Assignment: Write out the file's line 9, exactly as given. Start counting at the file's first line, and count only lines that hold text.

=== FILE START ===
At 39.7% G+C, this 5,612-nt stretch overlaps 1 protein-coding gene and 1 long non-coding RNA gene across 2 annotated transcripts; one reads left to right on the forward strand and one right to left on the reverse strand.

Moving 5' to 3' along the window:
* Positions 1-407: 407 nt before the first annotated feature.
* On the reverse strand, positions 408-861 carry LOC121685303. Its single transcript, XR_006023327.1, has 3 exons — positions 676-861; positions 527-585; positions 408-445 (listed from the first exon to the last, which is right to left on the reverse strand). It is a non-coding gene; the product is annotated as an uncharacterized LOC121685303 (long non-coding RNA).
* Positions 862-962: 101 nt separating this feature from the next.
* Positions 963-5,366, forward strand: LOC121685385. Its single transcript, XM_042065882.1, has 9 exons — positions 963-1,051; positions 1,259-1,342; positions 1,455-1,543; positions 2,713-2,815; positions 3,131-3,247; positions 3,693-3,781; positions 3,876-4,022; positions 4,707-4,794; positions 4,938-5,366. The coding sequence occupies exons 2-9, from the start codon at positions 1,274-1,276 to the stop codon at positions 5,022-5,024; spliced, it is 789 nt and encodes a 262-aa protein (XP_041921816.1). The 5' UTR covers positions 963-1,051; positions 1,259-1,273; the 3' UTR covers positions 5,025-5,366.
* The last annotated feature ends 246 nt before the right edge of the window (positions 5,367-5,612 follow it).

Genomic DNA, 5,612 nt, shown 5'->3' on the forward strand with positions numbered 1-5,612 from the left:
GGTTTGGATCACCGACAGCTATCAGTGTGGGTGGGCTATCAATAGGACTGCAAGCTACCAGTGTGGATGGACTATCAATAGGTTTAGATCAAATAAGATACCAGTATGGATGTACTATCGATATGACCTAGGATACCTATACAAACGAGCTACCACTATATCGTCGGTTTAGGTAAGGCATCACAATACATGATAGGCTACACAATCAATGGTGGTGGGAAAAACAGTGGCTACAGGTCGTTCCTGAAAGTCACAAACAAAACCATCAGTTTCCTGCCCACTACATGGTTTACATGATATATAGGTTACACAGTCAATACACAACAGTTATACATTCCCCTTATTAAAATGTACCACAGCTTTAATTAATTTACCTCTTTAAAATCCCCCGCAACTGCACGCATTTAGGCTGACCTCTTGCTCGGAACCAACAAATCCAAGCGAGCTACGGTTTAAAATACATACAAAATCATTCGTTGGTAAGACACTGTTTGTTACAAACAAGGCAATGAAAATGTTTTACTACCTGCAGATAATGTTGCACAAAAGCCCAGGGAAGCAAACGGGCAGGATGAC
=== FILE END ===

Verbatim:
GGTTTGGATCACCGACAGCTATCAGTGTGGGTGGGCTATCAATAGGACTGCAAGCTACCAGTGTGGATGGACTATCAATAGGTTTAGATCAAATAAGATACCAGTATGGATGTACTATCGATATGACCTAGGATACCTATACAAACGAGCTACCACTATATCGTCGGTTTAGGTAAGGCATCACAATACATGATAGGCTACACAATCAATGGTGGTGGGAAAAACAGTGGCTACAGGTCGTTCCTGAAAGTCACAAACAAAACCATCAGTTTCCTGCCCACTACATGGTTTACATGATATATAGGTTACACAGTCAATACACAACAGTTATACATTCCCCTTATTAAAATGTACCACAGCTTTAATTAATTTACCTCTTTAAAATCCCCCGCAACTGCACGCATTTAGGCTGACCTCTTGCTCGGAACCAACAAATCCAAGCGAGCTACGGTTTAAAATACATACAAAATCATTCGTTGGTAAGACACTGTTTGTTACAAACAAGGCAATGAAAATGTTTTACTACCTGCAGATAATGTTGCACAAAAGCCCAGGGAAGCAAACGGGCAGGATGAC